Wally Hall is the managing sports editor for the Arkansas Democrat-Gazette. A graduate of the University of Arkansas-Little Rock after an honorable discharge from the U.S. Air Force, he is a past president and member of the Football Writers Association of America, member of the U.S. Basketball Writers Association, past president and current executive committee and board member of the Arkansas Sports Hall of Fame, and voter for the Heisman Trophy.
LIKE IT IS:
It’s no chest-thumper, but it beats defeat
NWA MEDIA/SAMANTHA BAKER -- Arkansas coach Mike Anderson instructs his players Saturday, Jan. 12, 2013, during the second half of game against Vanderbilt at Bud Walton Arena in Fayetteville.
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FAYETTEVILLE There are few chances to get quality victories once conference play begins in the SEC.
Texas A&M, which handled the Arkansas Razorbacks on Wednesday, grabbed one of those Saturday by beating Kentucky at Rupp Arena in Lexington, Ky. The other chances for quality victories come against Florida, Missouri and maybe Mississippi, which is much better than expected.
Arkansas and Vanderbilt were looking to avoid a bad loss Saturday. With the way Vandy played for 40 minutes, and the way the Hogs played in the first 20 minutes, there wasn’t a lot of quality to be found at Walton Arena, but the Hogs finished strong for a much-needed SEC victory.
It took a strong second half, which was ignited whenBJ Young scored the Hogs’ first 12 points, to get the Razorbacks into a run-and stun mode. Then it was the man of the night, the guy who allowed the Hogs to have a 10-point lead at the break, who stepped up big.
In 13 seconds, Marshawn Powell hit a three-pointer and stole the inbound pass and put it in for a 38-17 lead, and for the first time the Hogs looked ready to dominate a mildly talented Vanderbilt team that looked like a retired heavyweight taking on the welterweight champion.
The Hogs stripped and ripped the Commodores so many times, one would have thought they were playing against Smores.
By the time Vanderbilt suffered its 20th turnover, there was still more than 12 minutes to play.
The Commodores seemed to commit every type of turnover possible Saturday.
And Coach Mike Anderson must have gotten his team’s attention during halftime, because the Razorbacks were getting nothing out of their half court offense in the first half, and in the second half guys were cutting sharper and hustling harder to get open.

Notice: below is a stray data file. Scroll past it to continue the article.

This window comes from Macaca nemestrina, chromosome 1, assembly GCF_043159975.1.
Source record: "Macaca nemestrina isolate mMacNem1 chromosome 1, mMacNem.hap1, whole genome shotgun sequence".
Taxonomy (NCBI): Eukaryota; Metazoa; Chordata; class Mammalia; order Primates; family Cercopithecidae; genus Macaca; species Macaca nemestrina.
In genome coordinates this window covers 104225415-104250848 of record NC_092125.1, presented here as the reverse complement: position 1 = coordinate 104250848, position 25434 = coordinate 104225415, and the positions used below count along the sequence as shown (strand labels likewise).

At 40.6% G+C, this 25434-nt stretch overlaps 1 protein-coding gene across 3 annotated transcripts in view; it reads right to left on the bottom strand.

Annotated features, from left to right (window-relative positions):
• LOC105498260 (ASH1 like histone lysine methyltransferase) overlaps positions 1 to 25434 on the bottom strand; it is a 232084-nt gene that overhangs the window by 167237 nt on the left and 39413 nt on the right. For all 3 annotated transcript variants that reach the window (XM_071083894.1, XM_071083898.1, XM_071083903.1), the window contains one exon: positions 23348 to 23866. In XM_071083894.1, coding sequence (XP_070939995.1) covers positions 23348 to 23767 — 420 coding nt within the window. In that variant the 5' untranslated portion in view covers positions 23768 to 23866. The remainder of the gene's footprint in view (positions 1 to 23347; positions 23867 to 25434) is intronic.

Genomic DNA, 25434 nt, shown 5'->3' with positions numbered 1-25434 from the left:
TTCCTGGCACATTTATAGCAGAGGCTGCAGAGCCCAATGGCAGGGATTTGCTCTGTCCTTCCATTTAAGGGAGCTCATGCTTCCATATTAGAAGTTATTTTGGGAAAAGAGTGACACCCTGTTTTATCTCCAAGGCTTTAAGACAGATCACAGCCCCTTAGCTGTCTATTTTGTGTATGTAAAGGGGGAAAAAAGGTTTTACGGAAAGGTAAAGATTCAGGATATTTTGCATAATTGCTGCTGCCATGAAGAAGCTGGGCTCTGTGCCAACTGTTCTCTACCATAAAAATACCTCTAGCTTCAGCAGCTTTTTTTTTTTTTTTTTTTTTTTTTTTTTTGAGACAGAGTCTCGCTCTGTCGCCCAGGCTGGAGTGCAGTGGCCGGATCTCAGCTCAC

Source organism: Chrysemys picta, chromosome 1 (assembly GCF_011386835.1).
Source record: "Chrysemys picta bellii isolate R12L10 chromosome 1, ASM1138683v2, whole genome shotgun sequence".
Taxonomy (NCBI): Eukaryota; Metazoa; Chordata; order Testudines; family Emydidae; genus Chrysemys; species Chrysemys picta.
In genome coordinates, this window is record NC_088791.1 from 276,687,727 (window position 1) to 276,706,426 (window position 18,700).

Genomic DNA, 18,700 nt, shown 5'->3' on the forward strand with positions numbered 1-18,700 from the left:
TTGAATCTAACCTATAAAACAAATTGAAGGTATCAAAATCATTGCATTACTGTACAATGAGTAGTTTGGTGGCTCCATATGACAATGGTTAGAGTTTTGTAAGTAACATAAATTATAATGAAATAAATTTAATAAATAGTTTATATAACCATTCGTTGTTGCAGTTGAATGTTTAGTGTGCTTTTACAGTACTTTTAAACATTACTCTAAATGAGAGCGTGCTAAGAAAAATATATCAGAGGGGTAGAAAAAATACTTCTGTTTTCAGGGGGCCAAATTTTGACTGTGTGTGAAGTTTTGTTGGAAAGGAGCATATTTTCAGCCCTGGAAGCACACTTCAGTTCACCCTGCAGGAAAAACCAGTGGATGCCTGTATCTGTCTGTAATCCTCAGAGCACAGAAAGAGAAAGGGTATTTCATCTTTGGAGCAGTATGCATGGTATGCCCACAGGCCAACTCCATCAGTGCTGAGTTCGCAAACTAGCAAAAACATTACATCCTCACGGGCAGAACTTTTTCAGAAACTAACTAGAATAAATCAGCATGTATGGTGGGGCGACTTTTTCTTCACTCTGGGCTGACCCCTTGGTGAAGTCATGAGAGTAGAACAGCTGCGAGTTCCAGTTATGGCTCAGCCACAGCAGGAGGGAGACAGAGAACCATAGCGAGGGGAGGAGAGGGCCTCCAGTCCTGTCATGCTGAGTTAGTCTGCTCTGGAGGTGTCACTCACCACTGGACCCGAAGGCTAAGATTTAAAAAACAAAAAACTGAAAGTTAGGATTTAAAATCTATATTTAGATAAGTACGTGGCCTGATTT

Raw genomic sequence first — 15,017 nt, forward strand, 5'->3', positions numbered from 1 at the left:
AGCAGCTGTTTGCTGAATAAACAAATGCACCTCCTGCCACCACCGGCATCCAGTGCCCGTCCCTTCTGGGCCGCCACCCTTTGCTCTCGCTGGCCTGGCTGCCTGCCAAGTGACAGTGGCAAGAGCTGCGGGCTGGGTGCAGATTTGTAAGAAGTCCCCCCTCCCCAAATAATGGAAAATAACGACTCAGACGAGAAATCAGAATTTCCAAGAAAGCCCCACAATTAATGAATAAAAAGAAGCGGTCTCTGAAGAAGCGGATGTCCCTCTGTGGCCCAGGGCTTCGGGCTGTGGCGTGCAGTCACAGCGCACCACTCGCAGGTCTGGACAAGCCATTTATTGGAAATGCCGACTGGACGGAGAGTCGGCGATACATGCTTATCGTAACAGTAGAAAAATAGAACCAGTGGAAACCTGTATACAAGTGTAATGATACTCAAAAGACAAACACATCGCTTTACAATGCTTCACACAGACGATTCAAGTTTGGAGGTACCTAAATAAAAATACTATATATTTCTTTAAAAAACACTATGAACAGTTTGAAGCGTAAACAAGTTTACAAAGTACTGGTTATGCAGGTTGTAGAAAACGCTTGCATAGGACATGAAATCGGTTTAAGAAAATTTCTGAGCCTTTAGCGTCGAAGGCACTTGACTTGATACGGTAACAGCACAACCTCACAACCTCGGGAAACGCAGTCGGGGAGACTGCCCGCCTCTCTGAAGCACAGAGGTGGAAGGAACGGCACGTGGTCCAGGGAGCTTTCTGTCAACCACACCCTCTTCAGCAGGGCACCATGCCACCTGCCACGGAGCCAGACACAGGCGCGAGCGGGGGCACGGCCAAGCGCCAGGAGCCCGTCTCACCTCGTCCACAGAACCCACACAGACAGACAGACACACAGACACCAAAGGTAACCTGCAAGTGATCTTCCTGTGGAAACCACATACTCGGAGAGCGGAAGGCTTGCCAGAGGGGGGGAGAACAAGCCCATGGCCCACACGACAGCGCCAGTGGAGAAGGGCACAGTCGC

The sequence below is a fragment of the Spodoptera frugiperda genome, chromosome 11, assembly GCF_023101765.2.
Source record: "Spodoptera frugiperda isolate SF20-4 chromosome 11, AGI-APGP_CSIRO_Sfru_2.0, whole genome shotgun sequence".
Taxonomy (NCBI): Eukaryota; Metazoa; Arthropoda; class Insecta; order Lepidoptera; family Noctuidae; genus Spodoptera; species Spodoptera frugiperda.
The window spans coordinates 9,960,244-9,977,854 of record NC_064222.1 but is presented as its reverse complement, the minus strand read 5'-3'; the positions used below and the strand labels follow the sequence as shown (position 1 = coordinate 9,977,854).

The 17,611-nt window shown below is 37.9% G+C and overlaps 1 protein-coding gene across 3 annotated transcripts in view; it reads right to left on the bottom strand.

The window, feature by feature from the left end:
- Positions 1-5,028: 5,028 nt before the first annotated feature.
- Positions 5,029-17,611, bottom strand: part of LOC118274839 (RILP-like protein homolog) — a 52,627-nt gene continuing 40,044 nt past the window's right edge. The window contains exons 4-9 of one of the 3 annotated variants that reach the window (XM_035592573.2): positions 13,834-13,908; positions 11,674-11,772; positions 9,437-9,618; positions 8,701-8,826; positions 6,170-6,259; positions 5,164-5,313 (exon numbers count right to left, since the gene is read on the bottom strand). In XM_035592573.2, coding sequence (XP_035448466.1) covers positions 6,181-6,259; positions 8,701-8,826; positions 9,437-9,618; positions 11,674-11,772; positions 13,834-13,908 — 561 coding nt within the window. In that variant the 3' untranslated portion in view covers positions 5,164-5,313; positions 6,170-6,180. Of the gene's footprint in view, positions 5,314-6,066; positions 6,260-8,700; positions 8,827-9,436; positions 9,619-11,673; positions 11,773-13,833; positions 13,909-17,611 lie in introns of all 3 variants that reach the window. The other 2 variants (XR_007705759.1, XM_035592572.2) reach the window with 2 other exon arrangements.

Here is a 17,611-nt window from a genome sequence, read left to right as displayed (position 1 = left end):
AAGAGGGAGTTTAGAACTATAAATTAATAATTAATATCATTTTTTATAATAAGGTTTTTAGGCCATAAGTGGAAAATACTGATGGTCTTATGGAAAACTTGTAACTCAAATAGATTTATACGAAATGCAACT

After Arkansas’ dismal performance against A&M and in the opening half Saturday,Anderson probably needed to get some guys’ attention.
For the most part, in the first half the Razorbacks picked up where they left off offensively at Texas A&M. If not for Powell, it could have been disastrous.
Powell was 6 of 6 from the field and the Hogs led 21-11 at intermission, but the rest of the team was just 4 of 20. What kept Arkansas from leading by at least 20 was poor shot selection, a lack of execution and the inability to finish, which kept it closer than it should have been.
Powell outscored the Commodores 12-11 in the first half, but on far too many possessions he didn’t even get a touch.
Still, Vanderbilt had an awful first half overall.
The Commodores couldn’t have started any worse if they had tried. A little of it might have been they were coming off a down-to-the-wire home loss to Kentucky, 60-58, less than 48 hours earlier.
The biggest problem, though, was the Razorbacks’ hands were too quick and nine of the first 14 turnovers were steals. The Hogs didn’t let up the second half, either.
Because of the Hogs’ defense, Vanderbilt was a chilly 3 of 15 from the field and it was held to one field goal until there was just 1:24 to play in the first half.
What hurt the Hogs in the early going was failing to score off Vandy’s mistakes, which is often the bread and butter of Anderson’s pressure defense. The Hogs scored 12 points off 14 turnovers, and it should have been much more.
Granted, Young, Arkansas’ leading scorer, spent much of the first half on the bench with two fouls, but someone has to be ready to step up and attack the basket. Maybe not like he did in the second half, but consider that the Hogs didn’t shoot a single free throw in the first half. That happens when a team isn’t attacking the rim.
Vandy cut it to 19-11, but Powell got a rebound and a put back with 4.5 seconds left to give the Hogs the lead going into halftime.
The best news is the Razorbacks avoided a bad loss and evened their record in conference play.
Sports, Pages 21 on 01/13/2013